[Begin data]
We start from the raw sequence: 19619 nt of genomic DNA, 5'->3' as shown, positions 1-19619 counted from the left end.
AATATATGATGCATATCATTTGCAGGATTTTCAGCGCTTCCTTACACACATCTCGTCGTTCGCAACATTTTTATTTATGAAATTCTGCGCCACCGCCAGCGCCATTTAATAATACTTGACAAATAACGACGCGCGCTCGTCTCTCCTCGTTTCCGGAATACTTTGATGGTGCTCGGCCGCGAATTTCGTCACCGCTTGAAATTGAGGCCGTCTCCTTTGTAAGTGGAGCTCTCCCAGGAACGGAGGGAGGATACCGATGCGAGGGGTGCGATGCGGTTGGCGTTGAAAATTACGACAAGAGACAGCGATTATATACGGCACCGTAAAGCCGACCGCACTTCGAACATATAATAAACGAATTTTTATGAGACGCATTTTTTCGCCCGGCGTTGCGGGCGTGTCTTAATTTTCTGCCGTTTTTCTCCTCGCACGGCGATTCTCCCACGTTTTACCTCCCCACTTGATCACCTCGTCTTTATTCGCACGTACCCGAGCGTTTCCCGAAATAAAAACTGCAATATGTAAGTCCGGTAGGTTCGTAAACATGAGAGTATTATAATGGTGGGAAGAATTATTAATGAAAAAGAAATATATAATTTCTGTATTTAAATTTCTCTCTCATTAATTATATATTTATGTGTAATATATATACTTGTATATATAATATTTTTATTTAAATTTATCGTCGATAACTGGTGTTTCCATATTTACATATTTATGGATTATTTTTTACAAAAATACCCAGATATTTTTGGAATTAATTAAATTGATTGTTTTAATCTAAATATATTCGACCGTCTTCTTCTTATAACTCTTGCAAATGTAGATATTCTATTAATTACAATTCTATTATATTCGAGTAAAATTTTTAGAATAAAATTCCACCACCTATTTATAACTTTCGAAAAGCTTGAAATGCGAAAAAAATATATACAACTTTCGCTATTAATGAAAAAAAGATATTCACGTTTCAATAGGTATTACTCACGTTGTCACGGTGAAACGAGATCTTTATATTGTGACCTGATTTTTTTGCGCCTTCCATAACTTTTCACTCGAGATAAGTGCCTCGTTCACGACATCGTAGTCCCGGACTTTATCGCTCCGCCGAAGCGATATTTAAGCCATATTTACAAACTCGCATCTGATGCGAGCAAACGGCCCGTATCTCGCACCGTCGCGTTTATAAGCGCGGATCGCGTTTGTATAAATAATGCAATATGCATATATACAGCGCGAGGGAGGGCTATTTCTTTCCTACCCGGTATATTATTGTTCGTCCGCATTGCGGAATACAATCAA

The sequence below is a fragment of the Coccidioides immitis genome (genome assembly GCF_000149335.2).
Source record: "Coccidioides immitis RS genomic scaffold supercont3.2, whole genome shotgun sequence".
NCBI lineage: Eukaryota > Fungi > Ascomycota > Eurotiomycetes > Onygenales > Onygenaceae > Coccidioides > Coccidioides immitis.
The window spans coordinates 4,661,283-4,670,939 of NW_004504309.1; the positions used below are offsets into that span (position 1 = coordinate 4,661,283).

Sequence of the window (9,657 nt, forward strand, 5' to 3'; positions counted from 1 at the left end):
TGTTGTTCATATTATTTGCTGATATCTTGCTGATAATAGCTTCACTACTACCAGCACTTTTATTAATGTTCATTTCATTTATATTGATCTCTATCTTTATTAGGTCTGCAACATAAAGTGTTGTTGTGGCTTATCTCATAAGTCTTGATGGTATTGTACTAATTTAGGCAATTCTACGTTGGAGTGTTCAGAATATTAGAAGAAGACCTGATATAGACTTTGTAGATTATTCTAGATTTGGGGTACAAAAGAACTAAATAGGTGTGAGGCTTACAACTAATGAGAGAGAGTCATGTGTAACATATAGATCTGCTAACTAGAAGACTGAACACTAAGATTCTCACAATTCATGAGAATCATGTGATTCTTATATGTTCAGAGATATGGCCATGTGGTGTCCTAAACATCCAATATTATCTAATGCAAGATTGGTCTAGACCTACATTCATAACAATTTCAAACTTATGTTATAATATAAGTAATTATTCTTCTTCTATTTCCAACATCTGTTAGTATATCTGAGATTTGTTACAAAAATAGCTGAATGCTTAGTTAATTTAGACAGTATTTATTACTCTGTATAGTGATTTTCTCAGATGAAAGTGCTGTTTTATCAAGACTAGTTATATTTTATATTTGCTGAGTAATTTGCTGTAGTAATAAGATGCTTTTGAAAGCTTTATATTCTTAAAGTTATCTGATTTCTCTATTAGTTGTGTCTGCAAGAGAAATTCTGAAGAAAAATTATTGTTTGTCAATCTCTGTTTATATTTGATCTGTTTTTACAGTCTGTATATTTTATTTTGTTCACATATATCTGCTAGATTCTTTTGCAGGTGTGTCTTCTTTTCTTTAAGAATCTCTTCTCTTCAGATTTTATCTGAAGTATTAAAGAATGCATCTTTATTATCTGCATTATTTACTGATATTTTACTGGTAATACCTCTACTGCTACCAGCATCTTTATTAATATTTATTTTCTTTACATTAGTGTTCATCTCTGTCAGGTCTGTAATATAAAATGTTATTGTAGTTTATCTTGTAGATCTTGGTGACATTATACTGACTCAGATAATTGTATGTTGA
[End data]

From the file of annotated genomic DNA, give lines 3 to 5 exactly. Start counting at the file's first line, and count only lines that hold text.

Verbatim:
The sequence below is a fragment of the Coccidioides immitis genome (genome assembly GCF_000149335.2).
Source record: "Coccidioides immitis RS genomic scaffold supercont3.2, whole genome shotgun sequence".
NCBI lineage: Eukaryota > Fungi > Ascomycota > Eurotiomycetes > Onygenales > Onygenaceae > Coccidioides > Coccidioides immitis.